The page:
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Multigrade Equation

A $(k,l)$-multigrade equation is a Diophantine Equation of the form

\sum_{i=1}^l n_i^j = \sum_{i=1}^l m_i^j

for $j=1$, ..., $k$, where m and n are $l$-Vectors. Multigrade identities remain valid if a constant is added to each element of m and n (Madachy 1979), so multigrades can always be put in a form where the minimum component of one of the vectors is 1.

Small-order examples are the (2, 3)-multigrade with ${\bf m}=\{1,6,8\}$ and ${\bf n}=\{2,4,9\}$:

$\displaystyle \sum_{i=1}^3 m_i^1$ $\textstyle =$ $\displaystyle \sum_{i=1}^3 n_i^1=15$  
$\displaystyle \sum_{i=1}^3 m_i^2$ $\textstyle =$ $\displaystyle \sum_{i=1}^3 n_i^2=101,$  

the (3, 4)-multigrade with ${\bf m}=\{1, 5, 8, 12\}$ and ${\bf n}=\{2, 3, 10, 11\}$:
$\displaystyle \sum_{i=1}^4 m_i^1$ $\textstyle =$ $\displaystyle \sum_{i=1}^4 n_i^1=26$  
$\displaystyle \sum_{i=1}^4 m_i^2$ $\textstyle =$ $\displaystyle \sum_{i=1}^4 n_i^2=234$  
$\displaystyle \sum_{i=1}^4 m_i^3$ $\textstyle =$ $\displaystyle \sum_{i=1}^4 n_i^3=2366,$  

and the (4, 6)-multigrade with ${\bf m}=\{1, 5, 8, 12, 18, 19\}$ and ${\bf n}=\{2, 3, 9, 13, 16, 20\}$:
$\displaystyle \sum_{i=1}^6 m_i^1$ $\textstyle =$ $\displaystyle \sum_{i=1}^6 n_i^1=63$  
$\displaystyle \sum_{i=1}^6 m_i^2$ $\textstyle =$ $\displaystyle \sum_{i=1}^6 n_i^2=919$  
$\displaystyle \sum_{i=1}^6 m_i^3$ $\textstyle =$ $\displaystyle \sum_{i=1}^6 n_i^3=15057$  
$\displaystyle \sum_{i=1}^6 m_i^4$ $\textstyle =$ $\displaystyle \sum_{i=1}^6 n_i^4=260755$  

(Madachy 1979).

A spectacular example with $k=9$ and $l=10$ is given by ${\bf n}=\{\pm 12, \pm 11881, \pm 20231, \pm 20885, \pm 23738\}$ and ${\bf m}=\{\pm 436, \pm 11857, \pm 20449, \pm 20667, \pm 23750\}$ (Guy 1994), which has sums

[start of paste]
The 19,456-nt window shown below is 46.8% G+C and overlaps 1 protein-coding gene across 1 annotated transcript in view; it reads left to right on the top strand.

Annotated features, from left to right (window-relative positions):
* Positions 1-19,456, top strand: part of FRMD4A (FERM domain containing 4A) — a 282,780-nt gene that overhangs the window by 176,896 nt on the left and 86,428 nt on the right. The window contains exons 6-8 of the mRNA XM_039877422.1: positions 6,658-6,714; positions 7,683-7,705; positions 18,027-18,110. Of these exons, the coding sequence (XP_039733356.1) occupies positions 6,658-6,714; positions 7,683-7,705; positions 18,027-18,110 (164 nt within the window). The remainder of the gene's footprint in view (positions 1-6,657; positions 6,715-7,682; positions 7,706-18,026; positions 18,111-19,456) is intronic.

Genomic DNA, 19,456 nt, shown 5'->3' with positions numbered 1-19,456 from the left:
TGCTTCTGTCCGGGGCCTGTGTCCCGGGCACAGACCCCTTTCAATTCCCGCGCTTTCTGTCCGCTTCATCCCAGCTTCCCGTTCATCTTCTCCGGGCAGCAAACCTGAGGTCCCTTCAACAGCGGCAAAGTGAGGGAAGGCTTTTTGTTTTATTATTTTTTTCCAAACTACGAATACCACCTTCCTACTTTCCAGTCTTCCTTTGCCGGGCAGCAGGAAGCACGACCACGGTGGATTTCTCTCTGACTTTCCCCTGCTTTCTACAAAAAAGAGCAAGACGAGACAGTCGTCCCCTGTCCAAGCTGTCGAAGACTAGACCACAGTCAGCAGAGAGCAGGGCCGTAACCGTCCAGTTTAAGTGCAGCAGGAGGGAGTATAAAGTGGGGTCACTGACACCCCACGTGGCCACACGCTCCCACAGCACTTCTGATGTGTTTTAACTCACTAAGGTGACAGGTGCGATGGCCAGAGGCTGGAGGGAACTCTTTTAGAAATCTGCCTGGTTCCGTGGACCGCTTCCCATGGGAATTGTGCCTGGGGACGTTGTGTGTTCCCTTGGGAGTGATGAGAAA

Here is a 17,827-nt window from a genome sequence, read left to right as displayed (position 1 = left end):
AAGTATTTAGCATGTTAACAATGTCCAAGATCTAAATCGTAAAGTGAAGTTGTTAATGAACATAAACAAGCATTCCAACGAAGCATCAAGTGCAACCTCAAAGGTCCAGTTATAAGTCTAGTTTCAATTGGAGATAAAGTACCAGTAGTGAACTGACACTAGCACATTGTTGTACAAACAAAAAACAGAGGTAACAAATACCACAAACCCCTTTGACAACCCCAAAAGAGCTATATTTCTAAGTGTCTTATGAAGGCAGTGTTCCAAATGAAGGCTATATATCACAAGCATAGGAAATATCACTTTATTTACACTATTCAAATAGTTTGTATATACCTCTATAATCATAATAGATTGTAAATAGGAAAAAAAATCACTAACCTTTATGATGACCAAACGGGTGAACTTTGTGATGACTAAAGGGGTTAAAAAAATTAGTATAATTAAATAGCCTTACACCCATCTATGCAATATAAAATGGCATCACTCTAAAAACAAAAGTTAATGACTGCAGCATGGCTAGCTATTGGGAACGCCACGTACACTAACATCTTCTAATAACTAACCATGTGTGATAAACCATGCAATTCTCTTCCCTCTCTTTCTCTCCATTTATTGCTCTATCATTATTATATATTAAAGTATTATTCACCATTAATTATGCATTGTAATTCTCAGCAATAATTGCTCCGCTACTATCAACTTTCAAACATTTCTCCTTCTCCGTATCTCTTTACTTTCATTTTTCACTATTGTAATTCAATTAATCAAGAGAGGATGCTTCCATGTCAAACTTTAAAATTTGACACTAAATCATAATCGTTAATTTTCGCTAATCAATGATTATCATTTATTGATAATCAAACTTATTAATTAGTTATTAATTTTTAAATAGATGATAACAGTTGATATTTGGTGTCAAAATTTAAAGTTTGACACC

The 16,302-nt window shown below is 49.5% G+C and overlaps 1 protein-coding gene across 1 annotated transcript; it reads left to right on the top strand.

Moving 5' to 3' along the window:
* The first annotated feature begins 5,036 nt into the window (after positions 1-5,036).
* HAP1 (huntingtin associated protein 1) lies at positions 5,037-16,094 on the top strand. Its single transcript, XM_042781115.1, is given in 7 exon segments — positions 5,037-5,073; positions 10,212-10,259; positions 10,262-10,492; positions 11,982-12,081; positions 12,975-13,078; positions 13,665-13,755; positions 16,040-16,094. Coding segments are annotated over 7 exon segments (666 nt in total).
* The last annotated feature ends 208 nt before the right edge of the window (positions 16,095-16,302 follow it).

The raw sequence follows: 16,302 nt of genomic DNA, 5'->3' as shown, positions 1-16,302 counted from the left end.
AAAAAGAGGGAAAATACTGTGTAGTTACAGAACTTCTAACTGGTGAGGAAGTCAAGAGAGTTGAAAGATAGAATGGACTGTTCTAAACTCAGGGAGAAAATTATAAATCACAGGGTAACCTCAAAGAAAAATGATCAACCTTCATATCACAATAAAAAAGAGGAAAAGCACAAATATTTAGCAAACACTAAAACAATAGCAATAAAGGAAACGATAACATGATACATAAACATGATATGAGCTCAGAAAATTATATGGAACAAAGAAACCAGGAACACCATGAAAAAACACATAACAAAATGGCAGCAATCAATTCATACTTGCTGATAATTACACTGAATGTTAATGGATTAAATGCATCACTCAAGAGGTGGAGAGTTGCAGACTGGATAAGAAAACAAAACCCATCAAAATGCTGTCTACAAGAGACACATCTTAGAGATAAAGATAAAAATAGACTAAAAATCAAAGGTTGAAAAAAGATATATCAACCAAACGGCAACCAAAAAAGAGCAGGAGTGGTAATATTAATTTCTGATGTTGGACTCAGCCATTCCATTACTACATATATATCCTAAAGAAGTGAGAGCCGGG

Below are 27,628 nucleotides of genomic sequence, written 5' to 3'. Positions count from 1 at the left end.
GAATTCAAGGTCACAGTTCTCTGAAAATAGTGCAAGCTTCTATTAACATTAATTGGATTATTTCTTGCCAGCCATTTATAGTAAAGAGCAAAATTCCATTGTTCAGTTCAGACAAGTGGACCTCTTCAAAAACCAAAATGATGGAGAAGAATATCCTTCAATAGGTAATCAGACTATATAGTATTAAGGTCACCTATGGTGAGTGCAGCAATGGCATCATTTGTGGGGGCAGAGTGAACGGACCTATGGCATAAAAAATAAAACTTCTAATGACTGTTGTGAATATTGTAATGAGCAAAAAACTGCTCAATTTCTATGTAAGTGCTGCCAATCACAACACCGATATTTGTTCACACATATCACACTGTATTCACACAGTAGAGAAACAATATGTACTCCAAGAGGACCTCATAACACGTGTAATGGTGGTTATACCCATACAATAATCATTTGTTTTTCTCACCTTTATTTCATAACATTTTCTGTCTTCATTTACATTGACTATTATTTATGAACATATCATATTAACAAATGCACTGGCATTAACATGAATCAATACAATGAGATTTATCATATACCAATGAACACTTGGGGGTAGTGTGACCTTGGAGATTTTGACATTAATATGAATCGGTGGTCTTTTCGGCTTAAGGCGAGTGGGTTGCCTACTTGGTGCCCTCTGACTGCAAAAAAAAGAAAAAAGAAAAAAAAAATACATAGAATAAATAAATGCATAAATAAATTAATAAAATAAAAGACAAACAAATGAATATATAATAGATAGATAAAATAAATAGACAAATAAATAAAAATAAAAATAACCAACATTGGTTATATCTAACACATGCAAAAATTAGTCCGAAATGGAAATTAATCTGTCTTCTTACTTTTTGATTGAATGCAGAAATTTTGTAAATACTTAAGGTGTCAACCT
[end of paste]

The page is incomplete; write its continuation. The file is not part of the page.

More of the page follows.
$\displaystyle \sum_{i=1}^9 m_i^1$ $\textstyle =$ $\displaystyle \sum_{i=1}^9 n_i^1=0$  
$\displaystyle \sum_{i=1}^9 m_i^2$ $\textstyle =$ $\displaystyle \sum_{i=1}^9 n_i^2=3100255070$  
$\displaystyle \sum_{i=1}^9 m_i^3$ $\textstyle =$ $\displaystyle \sum_{i=1}^9 n_i^3=0$  
$\displaystyle \sum_{i=1}^9 m_i^4$ $\textstyle =$ $\displaystyle \sum_{i=1}^9 n_i^4=1390452894778220678$  
$\displaystyle \sum_{i=1}^9 m_i^5$ $\textstyle =$ $\displaystyle \sum_{i=1}^9 n_i^5=0$  
$\displaystyle \sum_{i=1}^9 m_i^6$ $\textstyle =$ $\displaystyle \sum_{i=1}^9 n_i^6=666573454337853049941719510$  
$\displaystyle \sum_{i=1}^9 m_i^7$ $\textstyle =$ $\displaystyle \sum_{i=1}^9 n_i^7=0$  
$\displaystyle \sum_{i=1}^9 m_i^8$ $\textstyle =$ $\displaystyle \sum_{i=1}^9 n_i^8=330958142560259813821203262692838598$  
$\displaystyle \sum_{i=1}^9 m_i^9$ $\textstyle =$ $\displaystyle \sum_{i=1}^9 n_i^9=0.$  

See also Diophantine Equation


Chen, S. ``Equal Sums of Like Powers: On the Integer Solution of the Diophantine System.''

Gloden, A. Mehrgeradige Gleichungen. Groningen, Netherlands: Noordhoff, 1944.

Gloden, A. ``Sur la multigrade $A_1$, $A_2$, $A_3$, $A_4$, $A_5\mathrel{\mathop{=}\limits^k} B_1$, $B_2$, $B_3$, $B_4$, $B_5$ ($k=1$, 3, 5, 7).'' Revista Euclides 8, 383-384, 1948.

Guy, R. K. Unsolved Problems in Number Theory, 2nd ed. New York: Springer-Verlag, p. 143, 1994.

Kraitchik, M. ``Multigrade.'' §3.10 in Mathematical Recreations. New York: W. W. Norton, p. 79, 1942.

Madachy, J. S. Madachy's Mathematical Recreations. New York: Dover, pp. 171-173, 1979.

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